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Security Council nears agreement on Somalia relief operation

By J.T. NGUYEN

UNITED NATIONS -- The U.N. Security Council has moved closer toward an agreement on a U.S.-led military operation to provide security for international relief workers attempting to deliver humanitarian aid to thousands of starving people in Somalia, diplomats said.

The 15-nation Security Council was planning to resume negotiations to hammer out details of the humanitarian operation, which would begin with the landing of a U.S.-led military contingent to secure the capital Mogadishu and its port and airport, the diplomats said.

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The diplomats said Wednesday that a larger multi-national force would follow as soon as possible to take over the delivery of food supplies to Somali civilians, who have been suffering from severe malnutrition as a result of lawlessness and acts of banditry.

African diplomats, who spoke on conditions of anonymity, said they have agreed to let the United States command and control the military operation. Washington reportedly had offered up to 20,000 American troops on the condition they remain under U.S. command.

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The 50-nation Organization of African Unity said on Monday that the Security Council should authorize the military operation and expressed appreciation of Washington's 'generous offer' of troops.

A draft resolution under discussion by members of the council would urge the application of Chapter 7 of the U.N. Charter to call on members of the world body to take 'all necessary measures' to secure an 'environment for humanitarian relief operations.'

Chapter 7 allows the United Nations to use force to put an end to violence. The chapter was invoked in the Persian Gulf War to drive Iraq out of Kuwait and in Bosnia-Herzegovina against Serbian forces.

Western diplomatic sources said the draft resolution on Wednesday dropped the original demand from Washington for a unified command of the entire operation. Instead, officials agreed that a U.N. peace-keeping force, under a separate command, would work simultaneously in the aid campaign.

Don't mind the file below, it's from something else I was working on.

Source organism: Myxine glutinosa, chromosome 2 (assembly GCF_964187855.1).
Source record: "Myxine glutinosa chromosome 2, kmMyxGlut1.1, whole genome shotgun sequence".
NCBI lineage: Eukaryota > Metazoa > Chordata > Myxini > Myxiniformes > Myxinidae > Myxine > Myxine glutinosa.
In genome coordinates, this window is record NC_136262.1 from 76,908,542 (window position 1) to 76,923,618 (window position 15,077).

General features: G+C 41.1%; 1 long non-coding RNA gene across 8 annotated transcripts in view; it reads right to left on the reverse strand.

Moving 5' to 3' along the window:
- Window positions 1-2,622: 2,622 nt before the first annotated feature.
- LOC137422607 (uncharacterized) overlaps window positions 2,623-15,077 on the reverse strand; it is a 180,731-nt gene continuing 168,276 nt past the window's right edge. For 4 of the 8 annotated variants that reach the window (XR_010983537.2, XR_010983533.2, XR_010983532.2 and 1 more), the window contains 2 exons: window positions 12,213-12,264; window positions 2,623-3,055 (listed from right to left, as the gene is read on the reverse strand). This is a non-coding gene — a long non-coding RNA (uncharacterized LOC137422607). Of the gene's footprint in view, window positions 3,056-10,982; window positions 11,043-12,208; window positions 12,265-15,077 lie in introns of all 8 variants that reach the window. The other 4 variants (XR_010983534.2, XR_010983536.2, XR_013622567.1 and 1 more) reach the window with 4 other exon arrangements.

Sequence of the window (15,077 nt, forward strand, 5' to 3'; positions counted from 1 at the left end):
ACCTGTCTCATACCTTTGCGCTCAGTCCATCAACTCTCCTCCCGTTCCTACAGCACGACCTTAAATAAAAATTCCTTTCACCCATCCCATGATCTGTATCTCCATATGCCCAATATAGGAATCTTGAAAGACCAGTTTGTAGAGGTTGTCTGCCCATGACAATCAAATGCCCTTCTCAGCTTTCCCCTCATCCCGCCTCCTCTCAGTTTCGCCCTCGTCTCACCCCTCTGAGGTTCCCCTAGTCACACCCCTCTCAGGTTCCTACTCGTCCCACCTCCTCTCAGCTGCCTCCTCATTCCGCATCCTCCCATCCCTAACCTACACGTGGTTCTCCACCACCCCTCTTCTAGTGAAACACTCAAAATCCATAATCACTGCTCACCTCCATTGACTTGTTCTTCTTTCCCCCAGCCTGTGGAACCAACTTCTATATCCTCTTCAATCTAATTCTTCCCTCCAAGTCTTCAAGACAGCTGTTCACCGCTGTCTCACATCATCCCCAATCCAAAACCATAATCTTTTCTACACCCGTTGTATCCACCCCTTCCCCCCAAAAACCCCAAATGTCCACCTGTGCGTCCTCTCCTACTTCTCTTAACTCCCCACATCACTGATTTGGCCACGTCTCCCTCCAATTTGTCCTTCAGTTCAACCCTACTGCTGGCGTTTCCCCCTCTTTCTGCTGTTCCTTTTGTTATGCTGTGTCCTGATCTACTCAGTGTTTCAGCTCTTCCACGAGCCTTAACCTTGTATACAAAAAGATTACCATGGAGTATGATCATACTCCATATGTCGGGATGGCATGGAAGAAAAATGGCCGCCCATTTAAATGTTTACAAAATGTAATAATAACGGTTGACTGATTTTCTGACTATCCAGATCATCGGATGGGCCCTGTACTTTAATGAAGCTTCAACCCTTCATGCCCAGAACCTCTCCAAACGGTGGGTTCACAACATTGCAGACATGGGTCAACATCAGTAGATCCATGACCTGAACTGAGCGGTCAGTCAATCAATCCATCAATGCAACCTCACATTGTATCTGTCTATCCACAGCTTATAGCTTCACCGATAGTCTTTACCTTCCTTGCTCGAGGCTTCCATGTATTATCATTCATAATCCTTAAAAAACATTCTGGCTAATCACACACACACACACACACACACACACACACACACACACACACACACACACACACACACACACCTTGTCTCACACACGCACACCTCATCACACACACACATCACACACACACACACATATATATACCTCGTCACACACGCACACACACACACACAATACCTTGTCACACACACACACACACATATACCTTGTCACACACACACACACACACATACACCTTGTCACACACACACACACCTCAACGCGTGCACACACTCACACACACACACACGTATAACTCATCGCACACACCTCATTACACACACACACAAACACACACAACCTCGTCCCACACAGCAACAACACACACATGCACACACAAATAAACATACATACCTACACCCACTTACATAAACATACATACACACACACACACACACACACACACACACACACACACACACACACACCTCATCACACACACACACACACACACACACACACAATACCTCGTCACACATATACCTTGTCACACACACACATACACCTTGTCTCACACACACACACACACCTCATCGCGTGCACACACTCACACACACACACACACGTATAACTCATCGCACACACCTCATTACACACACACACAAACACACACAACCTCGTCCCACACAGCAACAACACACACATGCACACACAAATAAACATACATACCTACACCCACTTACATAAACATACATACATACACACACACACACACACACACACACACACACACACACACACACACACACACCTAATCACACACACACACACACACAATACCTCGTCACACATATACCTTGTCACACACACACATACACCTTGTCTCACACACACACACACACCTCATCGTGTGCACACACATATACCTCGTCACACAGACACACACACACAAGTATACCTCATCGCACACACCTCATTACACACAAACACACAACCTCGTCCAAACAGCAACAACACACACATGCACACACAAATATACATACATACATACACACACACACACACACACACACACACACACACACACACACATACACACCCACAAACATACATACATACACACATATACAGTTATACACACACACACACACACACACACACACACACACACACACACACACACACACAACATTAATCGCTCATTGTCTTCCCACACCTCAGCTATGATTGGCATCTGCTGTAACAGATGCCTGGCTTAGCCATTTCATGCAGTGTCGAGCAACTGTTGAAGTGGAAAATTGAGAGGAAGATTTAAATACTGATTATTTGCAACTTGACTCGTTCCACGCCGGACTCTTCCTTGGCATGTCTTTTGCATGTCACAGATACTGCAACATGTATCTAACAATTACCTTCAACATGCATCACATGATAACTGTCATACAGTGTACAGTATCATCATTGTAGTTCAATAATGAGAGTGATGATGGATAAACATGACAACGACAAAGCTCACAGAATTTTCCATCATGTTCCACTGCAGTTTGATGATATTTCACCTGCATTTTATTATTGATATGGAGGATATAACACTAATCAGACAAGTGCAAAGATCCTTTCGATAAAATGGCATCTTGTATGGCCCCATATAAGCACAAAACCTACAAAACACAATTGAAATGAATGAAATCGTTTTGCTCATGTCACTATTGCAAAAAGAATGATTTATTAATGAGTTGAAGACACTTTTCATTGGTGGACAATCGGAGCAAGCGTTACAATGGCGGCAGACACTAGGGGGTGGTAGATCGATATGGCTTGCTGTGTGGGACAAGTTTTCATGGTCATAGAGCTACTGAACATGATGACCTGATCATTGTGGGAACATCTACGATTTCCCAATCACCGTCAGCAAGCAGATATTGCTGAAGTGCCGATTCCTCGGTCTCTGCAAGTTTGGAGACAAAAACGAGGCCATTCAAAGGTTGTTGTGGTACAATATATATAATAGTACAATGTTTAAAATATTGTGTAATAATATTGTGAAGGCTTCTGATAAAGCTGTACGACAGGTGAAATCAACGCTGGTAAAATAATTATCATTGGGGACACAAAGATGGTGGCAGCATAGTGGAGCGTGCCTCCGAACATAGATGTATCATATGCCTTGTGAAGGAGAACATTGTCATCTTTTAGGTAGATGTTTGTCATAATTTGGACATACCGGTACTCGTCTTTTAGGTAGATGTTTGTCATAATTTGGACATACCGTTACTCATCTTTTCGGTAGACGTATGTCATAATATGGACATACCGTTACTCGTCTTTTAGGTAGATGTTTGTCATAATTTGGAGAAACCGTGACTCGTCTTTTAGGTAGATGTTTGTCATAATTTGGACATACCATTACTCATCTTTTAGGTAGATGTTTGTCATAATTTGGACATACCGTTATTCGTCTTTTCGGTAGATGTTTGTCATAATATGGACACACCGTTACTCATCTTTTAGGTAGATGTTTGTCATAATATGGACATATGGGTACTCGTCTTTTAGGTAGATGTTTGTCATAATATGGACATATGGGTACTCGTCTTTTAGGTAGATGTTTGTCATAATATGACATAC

The sources said the draft would be voted on Thursday if Wednesday's negotiations were successful.

The draft made no mention of U.S. leadership over the military operation, but it was agreed that an American general would command the force, the sources said. They pointed out that the Security Council resolution allowing the coalition army under U.S. command to fight against Iraq in 1991 made no such specific mention of such a command.

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There is currently a battalion of 655 Pakistani soldiers and a few dozens officers from Canada, Belgium and Egypt trying to secure Mogadishu as part of the U.N. peace-keeping force in Somalia (UNOSOM). The Security Council had authorized the deployment of nearly 4,000 military personnel in that country to protect the relief agencies.

In a related development, Secretary-General Boutros Boutros-Ghali asked Canada to temporarily delay the dispatch of its infantry battalion to Bossasso and allow him to study 'carefully' the relationship between UNOSOM and the new U.S.-led military force.

The Western sources said also that Washington, not the Security Council, would ask countries to contribute troops to the proposed military operation. A similar task fell on the United States when it formed the 32-nation coalition that confronted Iraq during Operation Desert Shield-Desert Storm.

The sources, drawing on controversial issues from Desert Storm, said even though the military operation in Somalia would be open-ended, the U.N. secretary-general would have the right to end it when he decided to deploy more U.N. peace-keeping troops to take over that operation.

Members of the Security Council had expressedly asked that the U.N. peace-keeping operation become involved in the post-conflict political settlement.

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